In our latest archive edition, we dispense writing advice, discuss funny Spanish idioms, survey the wide array of names for grandparents, and talk about “fixin’ to,” “I’m all set,” and the ditty “Toidy poiple boidies, sittin’ on a coibstone”:
Looking for the essay on the “Seven Habits of Highly Effective Writers” Martha mentioned in that show? It’s here:
Last week marked the release of the new 12th edition of the Chambers Dictionary. Lots of coverage in the UK, including this Henry Hitchings essay.
The Virtual Linguist blog also has a helpful review.
An unusual addition to this edition of the Chambers Dictionary is “The Word Lover’s Miscellany” of lexical odds and ends. It features lists of “words for intriguing things,” “wonderful collective nouns,” “insults,” and other trivia.
This dictionary also includes a “Wordgame Companion” lists of “shorter words,” words with “J,” “Q,” “X,” and “Z” and more lists of interest to puzzle fans.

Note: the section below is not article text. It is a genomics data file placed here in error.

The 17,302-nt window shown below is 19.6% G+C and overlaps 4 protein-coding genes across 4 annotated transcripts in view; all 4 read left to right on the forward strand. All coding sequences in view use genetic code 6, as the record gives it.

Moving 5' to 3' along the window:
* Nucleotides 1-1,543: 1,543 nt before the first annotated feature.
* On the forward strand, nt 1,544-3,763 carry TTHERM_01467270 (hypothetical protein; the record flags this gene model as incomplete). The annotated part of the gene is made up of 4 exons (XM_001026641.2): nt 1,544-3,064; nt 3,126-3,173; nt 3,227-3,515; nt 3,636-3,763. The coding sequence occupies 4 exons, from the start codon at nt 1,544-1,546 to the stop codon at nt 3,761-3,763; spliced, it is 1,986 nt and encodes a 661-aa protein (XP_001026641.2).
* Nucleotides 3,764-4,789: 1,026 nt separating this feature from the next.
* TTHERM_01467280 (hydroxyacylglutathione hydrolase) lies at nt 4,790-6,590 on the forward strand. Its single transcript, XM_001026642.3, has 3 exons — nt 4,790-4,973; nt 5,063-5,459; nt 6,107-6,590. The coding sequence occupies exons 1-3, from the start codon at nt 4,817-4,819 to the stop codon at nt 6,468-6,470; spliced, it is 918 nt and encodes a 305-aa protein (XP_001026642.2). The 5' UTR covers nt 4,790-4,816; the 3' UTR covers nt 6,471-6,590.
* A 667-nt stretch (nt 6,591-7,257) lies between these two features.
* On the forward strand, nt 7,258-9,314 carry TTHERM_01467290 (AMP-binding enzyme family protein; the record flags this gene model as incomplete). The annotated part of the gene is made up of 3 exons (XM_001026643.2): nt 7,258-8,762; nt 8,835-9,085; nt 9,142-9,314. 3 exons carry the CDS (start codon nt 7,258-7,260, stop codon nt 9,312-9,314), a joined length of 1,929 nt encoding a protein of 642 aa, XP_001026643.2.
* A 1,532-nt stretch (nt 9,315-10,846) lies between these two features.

You can get a sample of the Miscellany in PDF form at the Chambers site.
We’re betting you love librarians as much as we do. You have until Sept 12 to nominate your favorite librarian for a $5000 cash award.
The awards are a joint effort by the American Library Association, the Carnegie Corporation of New York, and The New York Times.
Remember when we told you last week about the fascinating work on pronouns by Dr. James Pennebaker, author of “The Secret Life of Pronouns”? His site:
Well, writing this week in The New York Times, Ben Zimmer notes that Pennebaker has also done linguistic analysis on pronouns in Beatles songs.
As the Fab Four aged, Pennebaker says, their lyrics became more complex. They used bigger words, as well as more prepositions, articles, and conjunctions.
Not only that, the analysis revealed a big drop in their use of first-person singular pronouns–from 14 percent in the group’s early years to 7 percent much later.
More linguistic analysis of Beatles lyrics here:
BEHIND THE SCENES: Ever wonder what to call that fatty bump at the tail end of the Thanksgiving turkey? Or why we call long, flat pasta “linguini”?
Reader’s Digest magazine asked Martha to talk about those and other foods named for parts of the body.
Not sure why we said “Rabbit, Rabbit”? The answer’s here:
Hope you and yours have a safe and happy Labor Day Weekend,
Martha and Grant